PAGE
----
Carnegie Mellon University

Eberly Center

Teaching Excellence & Educational Innovation

Eberly Center for Teaching Excellence & Educational Innovation

Assessments

When writing a course syllabus, you will need to make some high-level decisions about your course assessments (e.g., how many assessments will I have? Will they be open-ended or multiple-choice questions? How much will they contribute to my students’ final grade?), and the questions listed on this page are designed to help guide this thought process. Once you have an idea for the kinds of assessments that your course will include, be sure to include this information on your course syllabus. For information about constructing assessments, please see our assignments and/or exams pages or schedule an individual consultation.

Two main types:

  • Formative assessments are assessments for learning (e.g., quizzes, rough drafts, proposals). Students and instructors can use the feedback from these assessments to inform their future learning and teaching. These assessments are often low-stakes.
  • Summative assessments are assessments of learning (e.g., final exam, final project, final paper). These assessments serve as major milestones in a class and measure what students have learned up to that point.

Research consistently shows that frequent, low-stakes assessments are the most effective for knowledge retention because they ask students to frequently retrieve information (Roediger & Karpicke, 2006). These types of assessments as compared to fewer higher stakes tests when students often cram, are a more accurate measurement of student learning.

When constructing your assessments, consider the following questions:

  1. What are my learning objectives and how are my assessments measuring whether students are achieving them (i.e., are my assessments aligned with my learning objectives)? Note: for additional idea about how to create assessments that are aligned with your learning objectives, please see the alignment area of this site.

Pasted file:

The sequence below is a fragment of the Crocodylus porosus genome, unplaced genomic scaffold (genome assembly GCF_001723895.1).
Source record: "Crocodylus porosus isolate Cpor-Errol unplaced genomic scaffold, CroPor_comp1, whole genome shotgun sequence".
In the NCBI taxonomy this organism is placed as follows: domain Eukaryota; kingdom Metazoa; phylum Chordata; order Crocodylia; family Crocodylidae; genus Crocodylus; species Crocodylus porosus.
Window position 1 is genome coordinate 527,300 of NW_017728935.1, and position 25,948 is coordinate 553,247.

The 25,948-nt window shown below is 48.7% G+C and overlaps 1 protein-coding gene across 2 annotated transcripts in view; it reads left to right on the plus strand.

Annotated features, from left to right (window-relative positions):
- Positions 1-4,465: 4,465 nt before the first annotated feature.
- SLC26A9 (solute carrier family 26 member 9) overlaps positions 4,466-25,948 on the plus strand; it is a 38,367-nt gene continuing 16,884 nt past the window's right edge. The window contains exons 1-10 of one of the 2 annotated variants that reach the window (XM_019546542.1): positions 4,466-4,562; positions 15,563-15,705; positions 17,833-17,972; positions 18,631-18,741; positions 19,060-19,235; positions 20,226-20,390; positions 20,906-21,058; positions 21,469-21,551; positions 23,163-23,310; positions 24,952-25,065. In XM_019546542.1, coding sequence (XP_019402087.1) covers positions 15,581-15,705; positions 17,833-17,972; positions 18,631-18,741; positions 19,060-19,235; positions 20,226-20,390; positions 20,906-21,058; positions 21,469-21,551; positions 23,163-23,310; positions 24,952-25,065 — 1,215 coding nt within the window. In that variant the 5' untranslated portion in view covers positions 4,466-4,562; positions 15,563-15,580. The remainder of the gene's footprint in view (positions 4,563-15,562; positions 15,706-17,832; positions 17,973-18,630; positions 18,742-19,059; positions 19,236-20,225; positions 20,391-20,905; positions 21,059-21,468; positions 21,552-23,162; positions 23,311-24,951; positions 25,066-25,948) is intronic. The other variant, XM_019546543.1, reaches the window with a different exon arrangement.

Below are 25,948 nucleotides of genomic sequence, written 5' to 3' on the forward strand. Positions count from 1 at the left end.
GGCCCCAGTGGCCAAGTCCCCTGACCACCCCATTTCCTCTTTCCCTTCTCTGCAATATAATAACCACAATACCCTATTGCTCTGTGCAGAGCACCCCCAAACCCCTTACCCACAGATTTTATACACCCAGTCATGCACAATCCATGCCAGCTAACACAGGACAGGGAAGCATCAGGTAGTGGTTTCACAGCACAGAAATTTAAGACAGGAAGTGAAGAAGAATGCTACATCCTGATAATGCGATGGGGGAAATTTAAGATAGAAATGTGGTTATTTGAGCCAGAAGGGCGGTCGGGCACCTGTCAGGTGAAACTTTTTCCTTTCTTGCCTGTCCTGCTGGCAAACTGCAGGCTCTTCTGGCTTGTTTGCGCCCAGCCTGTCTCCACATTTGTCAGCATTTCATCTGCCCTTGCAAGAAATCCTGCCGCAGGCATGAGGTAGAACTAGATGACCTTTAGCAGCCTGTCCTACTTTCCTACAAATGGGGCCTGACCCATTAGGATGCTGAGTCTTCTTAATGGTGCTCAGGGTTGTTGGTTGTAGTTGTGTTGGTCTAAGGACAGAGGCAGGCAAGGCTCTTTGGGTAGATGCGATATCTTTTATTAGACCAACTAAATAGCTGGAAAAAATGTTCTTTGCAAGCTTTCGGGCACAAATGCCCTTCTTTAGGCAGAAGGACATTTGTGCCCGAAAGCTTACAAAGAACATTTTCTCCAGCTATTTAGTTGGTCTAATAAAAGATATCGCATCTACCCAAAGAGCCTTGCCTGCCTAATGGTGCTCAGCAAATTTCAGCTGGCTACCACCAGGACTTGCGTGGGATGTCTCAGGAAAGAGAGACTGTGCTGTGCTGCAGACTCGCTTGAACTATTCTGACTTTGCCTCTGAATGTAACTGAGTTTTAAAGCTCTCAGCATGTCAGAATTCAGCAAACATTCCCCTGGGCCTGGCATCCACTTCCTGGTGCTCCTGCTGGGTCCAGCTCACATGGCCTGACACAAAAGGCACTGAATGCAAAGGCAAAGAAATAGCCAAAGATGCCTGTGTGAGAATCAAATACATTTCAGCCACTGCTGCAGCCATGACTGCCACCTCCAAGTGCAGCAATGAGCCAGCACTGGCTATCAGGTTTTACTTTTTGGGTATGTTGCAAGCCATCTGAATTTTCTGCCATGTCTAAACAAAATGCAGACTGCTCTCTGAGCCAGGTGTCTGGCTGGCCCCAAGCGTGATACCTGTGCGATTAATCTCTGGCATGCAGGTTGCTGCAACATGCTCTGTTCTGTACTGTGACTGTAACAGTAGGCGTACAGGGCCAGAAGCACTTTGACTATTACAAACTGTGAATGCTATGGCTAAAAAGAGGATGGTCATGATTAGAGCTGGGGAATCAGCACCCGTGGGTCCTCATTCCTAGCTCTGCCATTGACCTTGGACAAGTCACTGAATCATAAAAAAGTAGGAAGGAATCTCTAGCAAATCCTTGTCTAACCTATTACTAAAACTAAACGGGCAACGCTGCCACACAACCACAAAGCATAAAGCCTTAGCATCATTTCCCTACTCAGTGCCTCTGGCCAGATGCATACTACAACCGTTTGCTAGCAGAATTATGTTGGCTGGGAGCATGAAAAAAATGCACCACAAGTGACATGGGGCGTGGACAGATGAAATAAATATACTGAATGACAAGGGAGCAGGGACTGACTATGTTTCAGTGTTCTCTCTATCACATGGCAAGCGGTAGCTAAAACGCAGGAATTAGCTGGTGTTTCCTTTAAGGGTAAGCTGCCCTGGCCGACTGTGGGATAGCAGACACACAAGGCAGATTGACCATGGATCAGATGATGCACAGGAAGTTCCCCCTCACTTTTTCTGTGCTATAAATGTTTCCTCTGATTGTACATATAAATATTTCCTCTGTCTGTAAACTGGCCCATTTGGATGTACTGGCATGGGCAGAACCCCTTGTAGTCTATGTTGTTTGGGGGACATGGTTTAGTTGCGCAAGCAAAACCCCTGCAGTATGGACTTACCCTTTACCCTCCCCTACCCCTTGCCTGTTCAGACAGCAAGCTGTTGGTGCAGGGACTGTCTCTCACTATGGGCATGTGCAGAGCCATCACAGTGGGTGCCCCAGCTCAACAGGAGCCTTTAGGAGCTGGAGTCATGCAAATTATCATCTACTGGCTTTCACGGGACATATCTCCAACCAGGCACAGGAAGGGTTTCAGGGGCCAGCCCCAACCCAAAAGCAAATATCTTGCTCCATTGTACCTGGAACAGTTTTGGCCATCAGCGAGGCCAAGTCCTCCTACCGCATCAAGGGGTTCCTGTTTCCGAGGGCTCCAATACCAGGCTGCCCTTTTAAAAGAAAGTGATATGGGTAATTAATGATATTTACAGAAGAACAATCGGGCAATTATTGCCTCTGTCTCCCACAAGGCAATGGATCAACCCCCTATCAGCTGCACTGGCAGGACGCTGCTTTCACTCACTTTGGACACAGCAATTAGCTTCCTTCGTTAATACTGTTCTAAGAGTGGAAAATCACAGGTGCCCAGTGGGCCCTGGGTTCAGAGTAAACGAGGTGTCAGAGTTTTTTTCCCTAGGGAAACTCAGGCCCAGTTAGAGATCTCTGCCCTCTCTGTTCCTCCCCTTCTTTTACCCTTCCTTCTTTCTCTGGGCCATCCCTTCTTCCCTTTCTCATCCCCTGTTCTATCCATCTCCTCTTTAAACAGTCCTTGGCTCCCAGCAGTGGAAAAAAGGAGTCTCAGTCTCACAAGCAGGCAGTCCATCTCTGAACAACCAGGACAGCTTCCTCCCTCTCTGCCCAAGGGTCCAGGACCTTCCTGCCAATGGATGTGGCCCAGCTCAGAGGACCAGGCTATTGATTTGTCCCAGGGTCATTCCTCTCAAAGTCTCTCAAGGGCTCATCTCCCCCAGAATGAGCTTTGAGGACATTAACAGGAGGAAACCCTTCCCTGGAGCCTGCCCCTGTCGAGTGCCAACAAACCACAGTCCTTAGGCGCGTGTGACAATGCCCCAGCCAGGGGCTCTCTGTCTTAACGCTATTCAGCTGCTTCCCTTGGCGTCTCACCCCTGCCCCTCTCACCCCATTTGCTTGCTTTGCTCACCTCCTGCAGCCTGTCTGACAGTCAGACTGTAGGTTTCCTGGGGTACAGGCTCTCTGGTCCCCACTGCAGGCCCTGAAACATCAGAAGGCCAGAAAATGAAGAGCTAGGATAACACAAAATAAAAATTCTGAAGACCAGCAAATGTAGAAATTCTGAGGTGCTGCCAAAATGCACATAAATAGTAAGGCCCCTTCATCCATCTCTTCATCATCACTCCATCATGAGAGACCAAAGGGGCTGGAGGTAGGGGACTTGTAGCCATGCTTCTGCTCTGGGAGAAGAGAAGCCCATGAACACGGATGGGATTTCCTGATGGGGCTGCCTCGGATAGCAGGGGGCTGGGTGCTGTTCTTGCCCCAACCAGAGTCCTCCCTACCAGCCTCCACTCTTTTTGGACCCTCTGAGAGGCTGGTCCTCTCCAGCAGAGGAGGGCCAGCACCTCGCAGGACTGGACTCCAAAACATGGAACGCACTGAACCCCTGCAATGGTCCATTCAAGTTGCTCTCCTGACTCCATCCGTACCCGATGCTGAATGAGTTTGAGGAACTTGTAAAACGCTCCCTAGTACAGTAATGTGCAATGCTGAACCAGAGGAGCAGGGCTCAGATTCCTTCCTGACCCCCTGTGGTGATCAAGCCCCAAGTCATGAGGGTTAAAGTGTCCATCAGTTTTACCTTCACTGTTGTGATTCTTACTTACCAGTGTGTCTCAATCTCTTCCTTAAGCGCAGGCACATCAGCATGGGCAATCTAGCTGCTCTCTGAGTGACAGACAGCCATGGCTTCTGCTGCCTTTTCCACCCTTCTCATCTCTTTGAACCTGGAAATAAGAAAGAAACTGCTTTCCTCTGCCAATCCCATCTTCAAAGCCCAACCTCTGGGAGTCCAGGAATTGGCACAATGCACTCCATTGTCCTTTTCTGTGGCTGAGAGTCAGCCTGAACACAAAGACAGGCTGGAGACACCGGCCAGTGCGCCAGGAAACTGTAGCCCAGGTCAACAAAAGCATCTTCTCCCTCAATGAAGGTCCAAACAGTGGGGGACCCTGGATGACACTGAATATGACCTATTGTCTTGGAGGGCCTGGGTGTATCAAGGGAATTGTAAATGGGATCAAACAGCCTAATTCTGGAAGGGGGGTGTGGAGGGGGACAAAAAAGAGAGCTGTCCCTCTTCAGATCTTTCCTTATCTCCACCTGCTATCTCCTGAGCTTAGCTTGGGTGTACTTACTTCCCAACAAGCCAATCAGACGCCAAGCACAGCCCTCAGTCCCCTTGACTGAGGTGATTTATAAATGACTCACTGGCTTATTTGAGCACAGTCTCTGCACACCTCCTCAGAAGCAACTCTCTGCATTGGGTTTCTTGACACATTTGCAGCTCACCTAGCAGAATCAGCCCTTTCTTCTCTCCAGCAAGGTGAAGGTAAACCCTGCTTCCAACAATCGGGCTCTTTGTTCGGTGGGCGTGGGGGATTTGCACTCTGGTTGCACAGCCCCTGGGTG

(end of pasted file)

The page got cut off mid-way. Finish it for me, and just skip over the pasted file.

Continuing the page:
2. Are my assessments formative or summative? If your assessments are too skewed in one direction, how can you create a better balance?
  3. How and when are students receiving feedback on their assessment performance? Are they able to use this feedback to inform future learning?
  4. Are there ways in which I can leverage student assessments to inform my teaching?   

There are an endless number of ways to assess student learning, so before settling on traditional formats (e.g., multiple-choice tests, papers, etc.), seriously consider how to best measure whether or not students have achieved the stated learning objectives. Some of the more practical considerations regarding assessments include:

  • Will the assessment be individual or group?
  • How will the students submit the assessment (e.g., in-class, online, etc.)?
  • Have I provided students with sufficient instructions regarding what I expect them to do on this assessment? Note: ensure that these expectations are aligned with your learning objectives and that you communicate this alignment to your students.
  • Have I given students sufficient time to complete the assessment, whether inside or outside of the classroom?
  • How will I evaluate the assessments? Have I chosen an assessment format that will allow me (or my TAs) to provide students feedback in a timely manner? If not, how can I revise my assessment structure?

As you design your assessments, consider how you will grade them. One way to help ensure consistency and to maximize grading efficiency is to use a rubric. If you decide to use a rubric, you might consider including a copy of the rubric in your syllabus. For additional information regarding rubrics, please see the assess learning page.

CONTACT US to meet with an Eberly colleague for more specific help regarding the construction of your assessments (e.g., writing multiple choice questions)